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Re: Smallest carnivorous non-avian theropod

Adam Yates wrote:

> Caudipteryx MIGHT be excluded from the list because it is not definately a
> carnivore. I wonder if Phil Currie is doing some sort of microscopic
> investigation of the gut area. If it was an herbivore I would expect to find
> a mass of plant cuticles amongst the gastroliths. It would be cool to
> finally find out what Oviraptors were really eating.

Yes, but let's not forget that two hatchling _Velociraptor_ skulls were found in
association with an oviraptorid nest in Mongolia, and this has been taken to
suggest that the parent was feeding the baby dromaeosaurs to its young, although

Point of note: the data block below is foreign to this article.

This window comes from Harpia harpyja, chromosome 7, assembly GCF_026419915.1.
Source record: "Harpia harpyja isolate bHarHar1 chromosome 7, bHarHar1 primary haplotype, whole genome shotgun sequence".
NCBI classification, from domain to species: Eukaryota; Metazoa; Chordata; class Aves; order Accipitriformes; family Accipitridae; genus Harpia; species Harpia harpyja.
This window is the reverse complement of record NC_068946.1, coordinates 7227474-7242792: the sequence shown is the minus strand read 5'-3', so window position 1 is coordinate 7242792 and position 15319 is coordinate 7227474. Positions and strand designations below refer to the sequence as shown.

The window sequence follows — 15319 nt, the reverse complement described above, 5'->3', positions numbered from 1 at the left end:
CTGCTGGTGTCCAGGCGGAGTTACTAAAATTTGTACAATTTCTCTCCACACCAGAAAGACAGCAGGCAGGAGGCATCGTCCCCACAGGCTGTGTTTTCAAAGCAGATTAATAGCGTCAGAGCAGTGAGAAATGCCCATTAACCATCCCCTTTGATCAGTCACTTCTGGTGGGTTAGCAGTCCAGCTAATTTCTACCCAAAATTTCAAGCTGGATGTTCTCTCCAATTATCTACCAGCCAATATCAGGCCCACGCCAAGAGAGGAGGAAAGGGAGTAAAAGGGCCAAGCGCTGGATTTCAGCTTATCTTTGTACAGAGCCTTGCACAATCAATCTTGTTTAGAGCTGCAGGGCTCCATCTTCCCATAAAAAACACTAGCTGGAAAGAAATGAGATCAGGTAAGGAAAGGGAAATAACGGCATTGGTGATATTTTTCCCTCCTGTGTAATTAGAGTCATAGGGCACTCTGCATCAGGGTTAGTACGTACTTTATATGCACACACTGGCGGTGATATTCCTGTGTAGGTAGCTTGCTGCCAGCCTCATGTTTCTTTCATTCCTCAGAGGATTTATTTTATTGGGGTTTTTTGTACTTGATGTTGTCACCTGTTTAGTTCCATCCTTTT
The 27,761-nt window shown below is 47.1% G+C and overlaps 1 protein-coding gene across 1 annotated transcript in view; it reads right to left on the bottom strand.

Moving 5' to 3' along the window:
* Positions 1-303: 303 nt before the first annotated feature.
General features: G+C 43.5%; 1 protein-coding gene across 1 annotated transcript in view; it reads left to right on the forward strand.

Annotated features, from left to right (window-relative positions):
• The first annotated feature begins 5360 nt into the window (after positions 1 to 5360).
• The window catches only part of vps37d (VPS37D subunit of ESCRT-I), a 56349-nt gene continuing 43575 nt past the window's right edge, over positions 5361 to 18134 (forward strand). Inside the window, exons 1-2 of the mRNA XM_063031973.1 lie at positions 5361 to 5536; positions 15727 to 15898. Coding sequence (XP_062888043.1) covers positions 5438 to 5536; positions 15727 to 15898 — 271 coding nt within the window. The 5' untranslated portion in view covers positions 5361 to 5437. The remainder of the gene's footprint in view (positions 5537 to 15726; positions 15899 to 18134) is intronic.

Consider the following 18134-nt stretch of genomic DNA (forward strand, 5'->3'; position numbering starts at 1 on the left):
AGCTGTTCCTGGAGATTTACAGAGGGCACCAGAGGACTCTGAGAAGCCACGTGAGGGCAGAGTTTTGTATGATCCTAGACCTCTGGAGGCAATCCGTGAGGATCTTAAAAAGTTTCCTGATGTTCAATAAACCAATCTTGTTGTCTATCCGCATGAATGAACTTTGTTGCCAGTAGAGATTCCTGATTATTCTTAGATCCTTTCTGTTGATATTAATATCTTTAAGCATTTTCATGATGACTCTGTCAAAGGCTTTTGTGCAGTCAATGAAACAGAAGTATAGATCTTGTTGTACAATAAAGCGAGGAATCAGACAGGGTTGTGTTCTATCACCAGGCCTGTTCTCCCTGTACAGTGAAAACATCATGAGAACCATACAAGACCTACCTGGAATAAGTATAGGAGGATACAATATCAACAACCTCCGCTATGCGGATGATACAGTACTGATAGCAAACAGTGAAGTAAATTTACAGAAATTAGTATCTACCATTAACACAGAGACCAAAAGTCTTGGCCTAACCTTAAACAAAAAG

there is always room for other explanations, I suppose.  These animals may have
been omnivores, and it is also likely that different genera had somewhat
different diets (particularly in light of the Mongolian varieties having teeth
-- or something like teeth -- in the roof of the mouth, but no bristle-like
teeth contiguous with the rhamphotheca).  Gregory S. Paul also states in PDW
that _Oviraptor_ had a rather dicynodont-like jaw joint which would have
facilitated back-and-forth articulation.  It has been pointed out that these
animals were larger -- and I would certainly think more massive -- than the

No one has mentioned _Saltopus elginensis_, probably because the remains are in
such poor shape that it is not known whether this was a theropod or not, whether
it was actually a dinosaur, nor whether it was juvenile or full grown.  IF it
was a full grown theropod, it was definitely smaller than the known
compsognathids.  (The femur length is 48 mm; full length MAY have been about 60
cm <24 inches> or so).

-- Ralph "always grateful for corrections" W. Miller III       gbabcock@best.com